Most of the food giveaways during the pandemic have been funded directly or subsidized by federal government funds. Tuesday morning, the city of North Miami councilwoman Mary Estime-Irvin and Farm Share coordinated a food distribution for residents affected financially by the pandemic.
“The scarcity of food is real. And so we have made sure as a city of North Miami along with my colleagues that we have been able to provide food, says Estime-Irvin.
After President Trump signed the COVID relief bill Sunday night, community leaders who had warned they were on the brink of running out of money for this cause say they are eager to find out how much support they will actually get from the bill.
“This food assistance helps us a lot because the little money that comes in can be used for rent and other things,” says resident Karen Tovar.
“Some of it is earmarked for community help and for food distribution and so right now we want to go ahead and see the details of what was given the states and to the counties for aid, but at the same time we still want to stress that 2021 is looking very grim," said Farm Share's marketing director Gil Zepeda.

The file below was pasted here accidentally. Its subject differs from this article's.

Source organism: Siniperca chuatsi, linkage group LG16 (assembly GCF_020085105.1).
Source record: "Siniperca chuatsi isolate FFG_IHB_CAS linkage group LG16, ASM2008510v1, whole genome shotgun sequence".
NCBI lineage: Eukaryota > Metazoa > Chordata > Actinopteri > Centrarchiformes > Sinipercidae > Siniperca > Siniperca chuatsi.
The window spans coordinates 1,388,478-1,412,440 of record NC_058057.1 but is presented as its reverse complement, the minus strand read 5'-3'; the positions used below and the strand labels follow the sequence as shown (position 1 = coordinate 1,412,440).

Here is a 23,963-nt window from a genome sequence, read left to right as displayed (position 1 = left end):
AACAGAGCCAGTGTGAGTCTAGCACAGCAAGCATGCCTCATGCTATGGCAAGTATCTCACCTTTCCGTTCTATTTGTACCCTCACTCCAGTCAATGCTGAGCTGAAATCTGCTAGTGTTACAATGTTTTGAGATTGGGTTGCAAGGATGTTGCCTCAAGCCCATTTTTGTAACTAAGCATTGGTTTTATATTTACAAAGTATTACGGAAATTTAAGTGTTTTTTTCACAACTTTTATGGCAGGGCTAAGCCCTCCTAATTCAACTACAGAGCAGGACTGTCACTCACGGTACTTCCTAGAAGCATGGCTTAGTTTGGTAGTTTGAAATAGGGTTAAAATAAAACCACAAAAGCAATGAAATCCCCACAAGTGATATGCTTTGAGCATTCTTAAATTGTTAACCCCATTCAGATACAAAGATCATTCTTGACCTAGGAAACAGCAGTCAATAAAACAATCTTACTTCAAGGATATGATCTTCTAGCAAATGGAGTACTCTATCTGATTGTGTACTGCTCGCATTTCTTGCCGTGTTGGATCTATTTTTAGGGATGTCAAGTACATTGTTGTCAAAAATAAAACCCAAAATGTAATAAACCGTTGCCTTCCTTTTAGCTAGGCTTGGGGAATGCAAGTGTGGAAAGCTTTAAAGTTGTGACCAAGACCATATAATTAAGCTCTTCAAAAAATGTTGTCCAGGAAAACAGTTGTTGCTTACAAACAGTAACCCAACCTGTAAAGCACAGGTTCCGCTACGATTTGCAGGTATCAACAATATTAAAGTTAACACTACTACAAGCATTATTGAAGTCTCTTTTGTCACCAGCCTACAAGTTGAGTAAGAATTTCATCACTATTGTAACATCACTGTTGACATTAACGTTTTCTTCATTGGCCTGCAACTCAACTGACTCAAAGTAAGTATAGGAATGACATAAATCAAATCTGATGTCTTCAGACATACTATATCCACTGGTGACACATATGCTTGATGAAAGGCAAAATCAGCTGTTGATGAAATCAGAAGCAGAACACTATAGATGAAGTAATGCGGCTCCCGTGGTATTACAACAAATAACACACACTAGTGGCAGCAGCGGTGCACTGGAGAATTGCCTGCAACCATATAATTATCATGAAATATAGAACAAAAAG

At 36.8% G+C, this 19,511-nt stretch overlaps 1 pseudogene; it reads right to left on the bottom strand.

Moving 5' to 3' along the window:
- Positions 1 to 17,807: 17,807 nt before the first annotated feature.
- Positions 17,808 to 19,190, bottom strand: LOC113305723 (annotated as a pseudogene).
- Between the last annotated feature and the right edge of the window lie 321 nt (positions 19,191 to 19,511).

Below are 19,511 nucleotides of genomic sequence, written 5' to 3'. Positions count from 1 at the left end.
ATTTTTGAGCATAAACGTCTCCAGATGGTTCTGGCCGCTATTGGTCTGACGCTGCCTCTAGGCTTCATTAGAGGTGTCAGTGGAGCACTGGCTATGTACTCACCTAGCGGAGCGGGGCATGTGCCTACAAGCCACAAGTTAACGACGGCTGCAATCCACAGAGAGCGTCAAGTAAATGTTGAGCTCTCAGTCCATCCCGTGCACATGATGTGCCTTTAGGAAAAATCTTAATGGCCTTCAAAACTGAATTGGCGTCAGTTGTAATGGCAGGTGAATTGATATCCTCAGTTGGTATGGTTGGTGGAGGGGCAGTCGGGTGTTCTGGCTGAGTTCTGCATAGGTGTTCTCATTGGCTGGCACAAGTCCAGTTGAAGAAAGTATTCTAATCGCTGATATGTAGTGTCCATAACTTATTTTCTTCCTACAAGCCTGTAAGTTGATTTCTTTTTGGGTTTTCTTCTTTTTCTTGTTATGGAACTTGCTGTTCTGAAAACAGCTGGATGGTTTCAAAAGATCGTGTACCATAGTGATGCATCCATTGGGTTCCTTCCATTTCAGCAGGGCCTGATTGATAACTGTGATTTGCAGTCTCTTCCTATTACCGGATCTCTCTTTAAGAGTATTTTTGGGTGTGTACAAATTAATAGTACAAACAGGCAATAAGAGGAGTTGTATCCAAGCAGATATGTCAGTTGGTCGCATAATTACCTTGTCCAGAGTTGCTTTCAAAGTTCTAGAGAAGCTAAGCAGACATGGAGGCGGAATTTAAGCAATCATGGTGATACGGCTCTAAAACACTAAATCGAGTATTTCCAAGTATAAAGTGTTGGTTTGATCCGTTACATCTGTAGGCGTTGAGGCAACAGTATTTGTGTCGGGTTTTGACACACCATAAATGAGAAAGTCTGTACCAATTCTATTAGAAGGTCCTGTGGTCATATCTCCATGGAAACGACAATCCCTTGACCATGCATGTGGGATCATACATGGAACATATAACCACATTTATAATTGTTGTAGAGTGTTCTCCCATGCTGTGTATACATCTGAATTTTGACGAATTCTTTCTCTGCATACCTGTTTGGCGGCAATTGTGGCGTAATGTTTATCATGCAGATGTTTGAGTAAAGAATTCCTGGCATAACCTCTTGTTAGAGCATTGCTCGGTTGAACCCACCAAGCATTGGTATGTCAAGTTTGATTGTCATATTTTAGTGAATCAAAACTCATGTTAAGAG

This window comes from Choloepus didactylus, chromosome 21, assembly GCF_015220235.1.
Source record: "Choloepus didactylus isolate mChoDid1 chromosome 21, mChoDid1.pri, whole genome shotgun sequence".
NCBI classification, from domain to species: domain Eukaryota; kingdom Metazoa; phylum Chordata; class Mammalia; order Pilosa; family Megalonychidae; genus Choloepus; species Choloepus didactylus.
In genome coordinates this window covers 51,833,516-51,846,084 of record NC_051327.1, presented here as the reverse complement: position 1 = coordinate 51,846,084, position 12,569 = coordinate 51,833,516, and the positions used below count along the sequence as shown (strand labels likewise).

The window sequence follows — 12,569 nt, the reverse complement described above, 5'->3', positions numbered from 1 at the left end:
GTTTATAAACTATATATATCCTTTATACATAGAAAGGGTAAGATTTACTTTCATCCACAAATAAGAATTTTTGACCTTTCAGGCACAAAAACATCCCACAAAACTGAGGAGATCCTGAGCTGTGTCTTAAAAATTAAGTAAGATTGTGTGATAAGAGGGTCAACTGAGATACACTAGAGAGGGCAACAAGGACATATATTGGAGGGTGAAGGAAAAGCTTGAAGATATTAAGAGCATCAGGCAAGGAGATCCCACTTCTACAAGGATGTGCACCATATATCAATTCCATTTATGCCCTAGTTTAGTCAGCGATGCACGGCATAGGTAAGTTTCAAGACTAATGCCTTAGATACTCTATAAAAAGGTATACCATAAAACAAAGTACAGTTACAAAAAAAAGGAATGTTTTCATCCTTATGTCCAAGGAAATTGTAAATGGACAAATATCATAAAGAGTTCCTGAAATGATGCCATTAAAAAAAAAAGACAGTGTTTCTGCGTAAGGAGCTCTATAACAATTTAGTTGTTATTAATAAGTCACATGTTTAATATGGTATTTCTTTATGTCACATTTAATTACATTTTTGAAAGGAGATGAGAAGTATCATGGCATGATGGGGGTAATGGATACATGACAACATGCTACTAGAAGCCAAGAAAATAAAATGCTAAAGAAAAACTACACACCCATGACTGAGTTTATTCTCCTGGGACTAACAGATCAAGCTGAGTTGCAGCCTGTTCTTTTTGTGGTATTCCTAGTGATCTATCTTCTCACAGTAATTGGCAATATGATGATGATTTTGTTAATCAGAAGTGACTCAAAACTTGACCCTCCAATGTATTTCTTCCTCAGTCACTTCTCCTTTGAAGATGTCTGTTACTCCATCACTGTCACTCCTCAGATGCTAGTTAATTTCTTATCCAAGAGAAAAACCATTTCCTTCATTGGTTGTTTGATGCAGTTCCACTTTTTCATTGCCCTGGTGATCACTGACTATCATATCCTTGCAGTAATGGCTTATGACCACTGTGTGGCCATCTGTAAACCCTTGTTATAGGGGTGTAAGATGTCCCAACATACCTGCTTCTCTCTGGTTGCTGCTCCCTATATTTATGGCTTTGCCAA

Through the COVID Relief Bill, many South Florida residents would be eligible for $600 stimulus checks and unemployment benefits to help counter the crisis.
Marty Louis, a North Miami resident who picked up food with her mother at the site near Arch Creek Elementary School, says the money is better than nothing - but isn’t enough.
“I feel like we’re about to hit a second wave so I feel like I don’t know what they thought $600 will do for us," says Louis.